Telegram, the messaging app favored by both cryptocurrency enthusiasts and ISIS recruiters, has completed its presale of Gram tokens, raising a stunning $850 million from VIP investors from Silicon Valley and crypto community. That sum alone qualifies it as the largest ICO ever - far surpassing the ~$230 million raised by Tezos, which is now mired in litigation over its failure to keep many of its promises to investors... ...But as Telegram's founders have insisted, the presale is only the beginning: If TechCrunch's calculations are correct, the company could raise close to $2 billion after sales are opened to the public. That's an enormous sum for a company that has no revenue, and that it's founders insist should be kept free to users - and free of ads - for as long as possible. Telegram was founded by CEO Pavel Durov and his brother Nikolai, two of the creators of VKontakt, better known in the US as the "Russian Facebook." Citing a document submitted to the SEC earlier this week that shows the money raised by Telegram is "for the development of the TON Blockchain, the development and maintenance of Telegram Messenger and the other purposes," TechCrunch points out that the Gram tokens are described in the document as "purchase agreements for cryptocurrency." And while it might be reassuring to some that Telegram appears to be complying with the still-vague regulations surrounding ICOs, which were released last summer when the agency released its report on the DAO hack, one Forbes columnist warns that investors who expect their investment - or Telegram - to turn a profit may be sadly mistaken. The reason for the ICO's popularity, Jason Bloomberg explains, is because Telegram is the preferred means of communication for crypto traders and other members of the crypto community. While it's not the only secure messaging app, the decision of the Durov brothers to dedicate much of the $300 million fortune they cashed out of VKontakt to maintaining the app as a free service has helped burnish its appeal. The Durovs fled Russia in 2014 after a "fallout" with some of their former investors. And according to the prospectus cited above, as well as public comments made by the brothers, it appears the Durovs see the ICO as a means of raising more funding for their non-profit project - not as a stepping stone toward profitability, which is something they've scarcely discussed, according to their public statements. Ultimately, Bloomberg believes the ICO is essentially another outsize scam. Founded by Russian entrepreneurs Pavel and Nikolai Durov who cashed out of their social media company VKontakte to the tune of $300 million, Telegram is a secure messaging app that competes with the like of WhatsApp. ‘Compete,’ however, is misleading, because Telegram has no viable business model, as it makes no money – on purpose. In fact, Pavel Durov covers all its expenses out of his own pocket. “Pavel Durov, who shares our vision, supplied Telegram with a generous donation, so we have quite enough money for the time being,” claims the FAQ on the Telegram web site. "If Telegram runs out, we will introduce non-essential paid options to support the infrastructure and finance developer salaries. But making profits will never be an end-goal for Telegram." The ICO, therefore, appears to be a mechanism for Telegram to cover its bills. “With growing user base, he would’ve eventually run out of money,” explains Gregory Klumov, CEO and Founder of STASIS. “Therefore he opted for an ICO as a mechanism to raise funds without getting outside investors into Telegram’s shareholder capital.” Travis Scher, Vice President of Investments at Digital Currency Group echoes this sentiment. “It really felt like it was one of these start-ups that’s burning through cash and needs a way to bring money in to keep funding their operations,” Scher says. “This is how they decided they’re going to do it.” Of course, if investors view their purchases of the Gram tokens as a means of donating to a company that's provided so many useful and free services, then there's nothing wrong with that. But crypto traders who hope to one day turn a profit might want to give the decision to buy Gram tokens a second thought. According to TechCrunch, some of the early buyers are already turning around and selling their tokens at a premium on the secondary market... ...But as with most other ICOs, it's unclear how the company intends to create value...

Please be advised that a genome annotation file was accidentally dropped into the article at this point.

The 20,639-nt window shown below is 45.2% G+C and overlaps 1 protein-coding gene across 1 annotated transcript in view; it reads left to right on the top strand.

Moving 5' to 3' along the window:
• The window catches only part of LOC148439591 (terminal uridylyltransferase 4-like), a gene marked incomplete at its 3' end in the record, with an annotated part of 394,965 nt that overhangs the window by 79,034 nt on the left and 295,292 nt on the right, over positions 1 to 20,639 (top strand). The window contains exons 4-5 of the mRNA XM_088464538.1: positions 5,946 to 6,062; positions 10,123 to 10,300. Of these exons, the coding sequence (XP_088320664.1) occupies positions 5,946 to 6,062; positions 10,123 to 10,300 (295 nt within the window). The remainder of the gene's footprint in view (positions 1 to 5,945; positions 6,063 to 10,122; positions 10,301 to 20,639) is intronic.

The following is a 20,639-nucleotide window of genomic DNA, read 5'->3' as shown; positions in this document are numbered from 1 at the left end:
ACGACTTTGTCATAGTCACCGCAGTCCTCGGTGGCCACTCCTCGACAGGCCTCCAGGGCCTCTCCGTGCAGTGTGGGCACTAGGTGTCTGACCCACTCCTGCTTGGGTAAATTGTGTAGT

Even The Wall Street Journal's op-ed pages have realized that American Universities, and their tenured ivory-tower-protagonists' "free speech" arguments, have sent the Spinal Tap hypocrisy amplifier to 11.. Authored by Tunku Varadajaran, op-ed via The Wall Street Journal, Chicago Snow carpets the ground at the University of Chicago, and footfalls everywhere are soft, giving the place a hushed serenity. Serene, too, is Robert Zimmer, the university’s 70-year-old president, as he talks about a speaking invitation that could turn his campus turbulent. Steve Bannon is scheduled to talk at the school early next month - there’s no confirmed date - and Mr. Zimmer is taking criticism for the imminent appearance of Donald Trump’s former right-hand man, a paladin of alt-robust conservatives. Mr. Bannon is precisely the sort of figure who is anathema on American campuses, yet Mr. Zimmer is unfazed by the prospect of his visit, confident that it will pass with no great fuss. “It’s been quite interesting to watch this because, as you can imagine, there are many people who are opposed to Steve Bannon and wish that he hadn’t been invited,” Mr. Zimmer says. Nonetheless, “the students have been remarkable. The student government had a ‘town hall’ with the faculty member who invited Bannon.” The students ran the event, “and they were very clear that there was to be no disruption, that they wanted to have a conversation.” But at American universities, it isn’t just the students you need to worry about. More than 100 Chicago professors have signed an open letter to Mr. Zimmer objecting to Mr. Bannon’s invitation: “The university should model inclusion for a country that is reeling from the consequences of racism, xenophobia, and hate.” They propose to “model inclusion” by excluding viewpoints they find objectionable: “We believe that Bannon should not be afforded the platform and opportunity to air his hate speech on this campus.” Mr. Zimmer says most Chicago faculty support free speech, and the letter’s signers are exceptions. “What we see among our faculty is that only a few of those who dislike what they view Bannon as representing have asked that he be disinvited.” Most of their colleagues have instead “talked about counterprogramming, and have talked about protests—nondisruptive protests—which, of course, is totally fine.” He sums up their strategy: “It’s ‘How are we going to effectively argue with this guy?’, not ‘How are we going to prevent him from coming to campus?’ ” Mr. Bannon was invited to the university by Luigi Zingales, a finance professor. Would Mr. Zimmer ever contemplate having a quiet word with the prof and asking him to withdraw his invitation to Mr. Bannon? “I wouldn’t even think of it,” Mr. Zimmer answers, in a mildly but unmistakably indignant tone. And no, he won’t be attending the Bannon event. “We have many, many talks,” he says. “I’m really pretty busy.” Mr. Zingales’s attitude is consistent with the norm Mr. Zimmer seeks to uphold. When I asked the professor by email why he extended the invitation, he replied that Mr. Bannon “was able to interpret a broad dissatisfaction in the electorate that most academics had missed. Remember the shock on November 9, 2016? Regardless of what you think about his political positions, there is something faculty and students can learn from a discussion with him.” Mr. Zingales, too, welcomed peaceable protests as a healthy exercise of free speech. “I admire the way our students have conducted their protests,” he wrote. “It speaks very well to the values that our university shares.” The University of Chicago has long enjoyed a reputation for tough, even remorseless, intellectual inquiry. Its world-famous economics faculty, for instance, is not a place where faint-hearted academics go to road-test their research. In recent years, as colleges across America have censored unfashionable views, Chicago has also come to be known for setting the gold standard for free expression on campus. Mr. Zimmer, who became president in 2006, deserves much credit. He has been outspoken in defense of free speech and in 2014 even set up a committee—under the constitutional law scholar Geoffrey Stone —that produced the Chicago Principles, the clearest statement by any American university in defense of uninhibited debate. Mr. Zimmer, a mathematician, says Chicago’s intellectual and moral strengths are “totally tied together.” He’s also quick to point out that its commitment to free debate precedes him, naming virtually every one of his predecessors as a guardian of openness. Mr. Zimmer created the Stone committee, he says, after watching free-speech struggles at other schools: “People were starting to be disinvited from campuses—speakers of some stature, in fact. You started to see this pattern.” A nadir came in 2013. That year the Foundation for Individual Rights in Education (FIRE) counted 34 “disinvitation attempts”—a record. The University of Pennsylvania canceled a keynote from the future prime minister of India, Narendra Modi, for fear of “potential polarizing reactions.” At Brown, New York’s then police commissioner, Ray Kelly, was shouted down by students holding signs like “Ray(cist) Kelly.” FIRE reports that the 2013 record was exceeded three years later, when the group counted 42 incidents. Mr. Zimmer attributes this campus intolerance to “the national mood,” as well as a change in “the ambient environment” in which universities exist. He describes a sort of national attention-deficit disorder: “How much is the national environment amenable to long-term thinking and investment, versus just responding to particular issues, particular needs?” The importance of education and research, he says, “has certainly come under question” in recent years, in part because “the entire tone of the country has shifted toward people being more focused on the immediate and the short-term.” Mr. Zimmer shames this age of ours by pointing to the Morrill Act of 1862, one of his favorite examples of investing in the long term: “In the middle of the greatest single crisis in the history of the country—the Civil War—the Congress passed, and President Lincoln signed, this act which essentially established the land-grant university system.” The foresight was there then, he says. It isn’t now. Two examples: budget cuts that are starving state universities of the money they need to grow, and “the nature of our immigration policies.” Mr. Zimmer takes a particular interest in the latter: “Even just in the last two decades, if you look at Nobel Prizes awarded to Americans in the sciences, something like 40% are immigrants. And this doesn’t include those whose parents may have migrated to the United States.” Mr. Zimmer laments that Americans no longer seem to recognize fully “the unbelievable power that being attractive to the most talented people in the world has brought to the capacity of this country.” Trying to imagine the scientific and technological output of the U.S. over the past century without immigration, he says, is “simply inconceivable.” But America, Mr. Zimmer believes, is “getting less attractive than other places,” so much so that it is in peril of “discarding this huge comparative advantage.” The problem, he says, precedes Donald Trump’s presidency: “It’s been exacerbated, but it’s not a new problem. Trump has obviously taken a position more pronounced than others, but it’s been a problem for some time.” Specifically, foreign students who come to the U.S. and earn doctorates face a lot of obstacles “to be able to work here, to have a spouse who can work here.” Ultimately, he says, people are going to look for other places to go—to America’s detriment. Although conflict on campuses “is not a new thing,” Mr. Zimmer does think that “right now, we’re in a particular period of moral fervor,” with people believing that there’s “a sense of urgency about the rightness of what they’re doing.” Mr. Zimmer was an undergraduate in the 1960s, so he’s no stranger to political ferment. The activists then, however, were motivated by two issues, civil rights and the Vietnam War: “There was a huge amount of focus on what the laws were, and what rights people had under them. And the Vietnam War was very much a matter of government policy.” The 1960s protests “may have had cultural roots,” Mr. Zimmer says, “but there was a lot of focus on what actions the government should be taking.” Today’s campus indignation is “a bit more broad-based. Yes, what should the government be doing—but it’s also focused on corporations and NGOs, and what communities and universities should be doing.” One could argue, perhaps paradoxically, that today’s campus activists are much more atomized as well. Identity groups push for their own particular agendas, often in absolutist terms: It matters to me more than anything else in the world that you call me “they,” not “she.” That’s not exactly a broad-based concern. When I put this argument to Mr. Zimmer, he gently deflects: “Again, I’d go to the point that the main issue is—whether everybody is focused on one thing, or whether there are multiple groups focused on multiple things—that you get the same . . . kind of fervor, which says certain ideas should not be discussed and thought about. And that’s what the problem is.” Mr. Zimmer has his eye on the future of free speech in another, innovative way. As president of a university, he sees himself as a stakeholder in America’s high schools. “High schools prepare students to take more advanced mathematics, and they prepare them to write history papers, and so on,” he says. But “how are high schools doing in preparing students to be students in a college of open discourse and free argumentation? I’ve started thinking about this.” The free-speech president, as some of his colleagues call him, is going on a free-speech roadshow. Mr. Zimmer invited six high-school principals—including from his alma mater, Lower Manhattan’s Stuyvesant High—to dinner in New York City to talk about this question last month. He plans two similar dinners in Chicago, followed by more in other cities. The initiative is still embryonic, and although Mr. Zimmer insists he’s “not going to pretend to tell high schools how to prepare people,” he does consider it “an important question for high schools to confront.” Mr. Zimmer says, optimistically, that even universities that “may not have been talking about issues of free expression two years ago” are at least “trying to confront them, at least recognizing that maybe there’s a problem.” In the same vein, it would be very healthy, he thinks, for high-school teachers “to actually be thinking about this in a kind of systematic way.” He’s observed that “a lot of students are not prepared for this environment.” Some of that is inevitable, Mr. Zimmer believes, because “free expression doesn’t come naturally for most people. It’s not an instinctive response.” Young people need “to be taught it”—and it’s better if universities don’t have to start from scratch.